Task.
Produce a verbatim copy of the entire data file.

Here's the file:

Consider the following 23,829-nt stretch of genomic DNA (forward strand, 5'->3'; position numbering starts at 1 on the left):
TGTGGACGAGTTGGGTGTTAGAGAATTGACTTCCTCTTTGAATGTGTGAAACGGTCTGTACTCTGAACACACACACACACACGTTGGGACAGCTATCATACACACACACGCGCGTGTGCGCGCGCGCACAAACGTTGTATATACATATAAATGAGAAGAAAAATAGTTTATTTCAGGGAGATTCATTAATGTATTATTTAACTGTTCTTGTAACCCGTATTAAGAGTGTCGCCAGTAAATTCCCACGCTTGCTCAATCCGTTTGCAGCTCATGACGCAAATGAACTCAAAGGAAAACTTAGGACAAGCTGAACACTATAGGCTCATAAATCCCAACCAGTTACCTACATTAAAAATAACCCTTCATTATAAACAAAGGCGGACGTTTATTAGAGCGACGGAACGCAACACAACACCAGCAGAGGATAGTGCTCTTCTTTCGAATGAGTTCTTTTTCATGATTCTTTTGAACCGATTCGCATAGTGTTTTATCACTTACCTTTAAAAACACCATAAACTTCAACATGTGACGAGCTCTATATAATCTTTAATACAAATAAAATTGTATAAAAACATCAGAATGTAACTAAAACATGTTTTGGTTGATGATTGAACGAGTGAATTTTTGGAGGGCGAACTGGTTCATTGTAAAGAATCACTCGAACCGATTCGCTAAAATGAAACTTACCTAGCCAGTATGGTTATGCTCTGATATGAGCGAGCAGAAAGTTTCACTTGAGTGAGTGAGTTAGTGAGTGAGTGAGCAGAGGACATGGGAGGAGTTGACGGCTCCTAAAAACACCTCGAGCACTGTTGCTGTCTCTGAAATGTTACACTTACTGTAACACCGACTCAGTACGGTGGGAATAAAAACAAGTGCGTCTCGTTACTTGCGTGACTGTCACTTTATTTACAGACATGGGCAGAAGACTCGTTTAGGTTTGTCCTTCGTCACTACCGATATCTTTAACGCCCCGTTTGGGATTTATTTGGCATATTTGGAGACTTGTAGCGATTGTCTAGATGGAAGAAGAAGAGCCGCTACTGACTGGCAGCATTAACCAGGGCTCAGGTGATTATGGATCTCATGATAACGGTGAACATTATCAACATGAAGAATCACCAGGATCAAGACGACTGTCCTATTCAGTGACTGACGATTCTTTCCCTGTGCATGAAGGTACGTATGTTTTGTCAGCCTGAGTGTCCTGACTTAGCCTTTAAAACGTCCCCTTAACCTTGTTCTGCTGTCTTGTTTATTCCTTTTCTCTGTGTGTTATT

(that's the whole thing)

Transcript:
Consider the following 23,829-nt stretch of genomic DNA (forward strand, 5'->3'; position numbering starts at 1 on the left):
TGTGGACGAGTTGGGTGTTAGAGAATTGACTTCCTCTTTGAATGTGTGAAACGGTCTGTACTCTGAACACACACACACACACGTTGGGACAGCTATCATACACACACACGCGCGTGTGCGCGCGCGCACAAACGTTGTATATACATATAAATGAGAAGAAAAATAGTTTATTTCAGGGAGATTCATTAATGTATTATTTAACTGTTCTTGTAACCCGTATTAAGAGTGTCGCCAGTAAATTCCCACGCTTGCTCAATCCGTTTGCAGCTCATGACGCAAATGAACTCAAAGGAAAACTTAGGACAAGCTGAACACTATAGGCTCATAAATCCCAACCAGTTACCTACATTAAAAATAACCCTTCATTATAAACAAAGGCGGACGTTTATTAGAGCGACGGAACGCAACACAACACCAGCAGAGGATAGTGCTCTTCTTTCGAATGAGTTCTTTTTCATGATTCTTTTGAACCGATTCGCATAGTGTTTTATCACTTACCTTTAAAAACACCATAAACTTCAACATGTGACGAGCTCTATATAATCTTTAATACAAATAAAATTGTATAAAAACATCAGAATGTAACTAAAACATGTTTTGGTTGATGATTGAACGAGTGAATTTTTGGAGGGCGAACTGGTTCATTGTAAAGAATCACTCGAACCGATTCGCTAAAATGAAACTTACCTAGCCAGTATGGTTATGCTCTGATATGAGCGAGCAGAAAGTTTCACTTGAGTGAGTGAGTTAGTGAGTGAGTGAGCAGAGGACATGGGAGGAGTTGACGGCTCCTAAAAACACCTCGAGCACTGTTGCTGTCTCTGAAATGTTACACTTACTGTAACACCGACTCAGTACGGTGGGAATAAAAACAAGTGCGTCTCGTTACTTGCGTGACTGTCACTTTATTTACAGACATGGGCAGAAGACTCGTTTAGGTTTGTCCTTCGTCACTACCGATATCTTTAACGCCCCGTTTGGGATTTATTTGGCATATTTGGAGACTTGTAGCGATTGTCTAGATGGAAGAAGAAGAGCCGCTACTGACTGGCAGCATTAACCAGGGCTCAGGTGATTATGGATCTCATGATAACGGTGAACATTATCAACATGAAGAATCACCAGGATCAAGACGACTGTCCTATTCAGTGACTGACGATTCTTTCCCTGTGCATGAAGGTACGTATGTTTTGTCAGCCTGAGTGTCCTGACTTAGCCTTTAAAACGTCCCCTTAACCTTGTTCTGCTGTCTTGTTTATTCCTTTTCTCTGTGTGTTATT